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« Hyphen | Main | This Week's Acquisitions »

December 07, 2005

Comments

Scott Eric Kaufman

Would it be considered terribly heretical of me to say that I dislike teaching James Joyce's "Araby"?

Yes. I could venture a serious response which includes material about how nothing tops Dubliners for teaching students about ambiguity and the necessity of paying attention to detail, but I'll refrain and instead just say "Yes."

(But I will note, in passing, that there's no way we could know that was a home for reformed prostitutes, that it wasn't dirt, that he was gay or why they exchanged money without delving into the historical record and contextualizing the material. That's an impluse I want to imbue in my students.)

Andre Mayer

The trouble with Silas Marner was that students found it unbearably dull -- such that it became the subject of a very high percentage of the tips offered to English teachers on how to engage student interest.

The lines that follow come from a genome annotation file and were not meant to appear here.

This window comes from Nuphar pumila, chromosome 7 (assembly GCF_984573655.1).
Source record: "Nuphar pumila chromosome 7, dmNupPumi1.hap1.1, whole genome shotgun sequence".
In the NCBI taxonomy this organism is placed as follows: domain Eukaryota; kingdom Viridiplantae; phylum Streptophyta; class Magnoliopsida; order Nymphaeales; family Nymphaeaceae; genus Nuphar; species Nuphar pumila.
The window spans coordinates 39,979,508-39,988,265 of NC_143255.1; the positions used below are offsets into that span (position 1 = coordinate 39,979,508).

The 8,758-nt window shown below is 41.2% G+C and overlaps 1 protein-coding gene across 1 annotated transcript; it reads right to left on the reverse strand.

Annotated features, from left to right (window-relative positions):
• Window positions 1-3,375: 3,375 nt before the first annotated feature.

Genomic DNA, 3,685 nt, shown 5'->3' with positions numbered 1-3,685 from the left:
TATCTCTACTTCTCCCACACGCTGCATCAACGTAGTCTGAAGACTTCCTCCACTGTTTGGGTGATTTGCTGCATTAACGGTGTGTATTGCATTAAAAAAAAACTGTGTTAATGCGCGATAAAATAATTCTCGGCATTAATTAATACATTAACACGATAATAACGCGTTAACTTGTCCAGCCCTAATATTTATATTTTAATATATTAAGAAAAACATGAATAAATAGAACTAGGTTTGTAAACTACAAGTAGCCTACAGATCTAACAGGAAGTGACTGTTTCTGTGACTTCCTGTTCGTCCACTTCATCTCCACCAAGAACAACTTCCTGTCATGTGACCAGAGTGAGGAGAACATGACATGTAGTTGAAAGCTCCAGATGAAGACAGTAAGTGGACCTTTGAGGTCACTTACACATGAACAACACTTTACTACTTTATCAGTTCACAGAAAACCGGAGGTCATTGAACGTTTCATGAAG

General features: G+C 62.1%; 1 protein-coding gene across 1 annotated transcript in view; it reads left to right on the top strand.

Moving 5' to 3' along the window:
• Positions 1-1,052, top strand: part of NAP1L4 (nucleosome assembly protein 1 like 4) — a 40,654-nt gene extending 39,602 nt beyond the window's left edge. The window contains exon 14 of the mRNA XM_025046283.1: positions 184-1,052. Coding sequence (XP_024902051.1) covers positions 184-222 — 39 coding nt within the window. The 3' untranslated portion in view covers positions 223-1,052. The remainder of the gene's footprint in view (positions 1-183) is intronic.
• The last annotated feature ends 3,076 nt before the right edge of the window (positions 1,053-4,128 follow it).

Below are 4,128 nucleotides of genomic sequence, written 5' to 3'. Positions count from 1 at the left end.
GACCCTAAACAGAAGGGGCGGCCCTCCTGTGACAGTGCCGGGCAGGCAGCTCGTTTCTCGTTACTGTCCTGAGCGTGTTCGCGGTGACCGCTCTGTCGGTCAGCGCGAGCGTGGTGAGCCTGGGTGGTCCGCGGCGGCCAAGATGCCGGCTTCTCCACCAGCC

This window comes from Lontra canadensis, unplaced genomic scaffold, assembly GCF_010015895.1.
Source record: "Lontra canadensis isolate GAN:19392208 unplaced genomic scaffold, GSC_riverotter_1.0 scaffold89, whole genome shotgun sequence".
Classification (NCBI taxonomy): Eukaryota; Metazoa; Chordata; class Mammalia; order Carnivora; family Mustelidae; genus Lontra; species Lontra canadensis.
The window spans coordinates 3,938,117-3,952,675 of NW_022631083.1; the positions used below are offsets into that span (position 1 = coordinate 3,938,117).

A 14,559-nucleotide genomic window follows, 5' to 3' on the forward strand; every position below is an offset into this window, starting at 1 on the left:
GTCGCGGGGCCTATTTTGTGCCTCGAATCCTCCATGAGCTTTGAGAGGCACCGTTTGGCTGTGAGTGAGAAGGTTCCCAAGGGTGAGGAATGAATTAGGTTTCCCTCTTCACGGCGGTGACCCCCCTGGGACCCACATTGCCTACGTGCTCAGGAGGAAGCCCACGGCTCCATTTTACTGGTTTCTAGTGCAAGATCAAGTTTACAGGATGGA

I will quote (from fading memory) the lyrics of the Count Basie standard, "Subdeb Blues":

When you're a subdeb, boys can't take you out/When you're a subdeb, boys can't take you out/You've got to read Silas Marner/And 'splain what it's all about

[I realize that I have attributed this to a (male) bandleader and not to the subdeb who actually wrote it, but I can't recall her name. I think Helen Humes was the vocalist.]

Rebecca

I don't have a trust fund, and I never buy lottery tickets, so, I must have masochistic tendencies. Hurrah!

John Thomas McGuire

I agree that George Eliot's "Silas Marner" is pretty boring. How about showing the film version (with Ben Kingsley, if I'm not mistaken?).:)

In addition, I can say that going for a Ph.D. is not (usually) masochistic, but given the job market, somewhat futile!

Scott

Heh. 1 and 2 summarize my frustration in my last Victorian lit survey.

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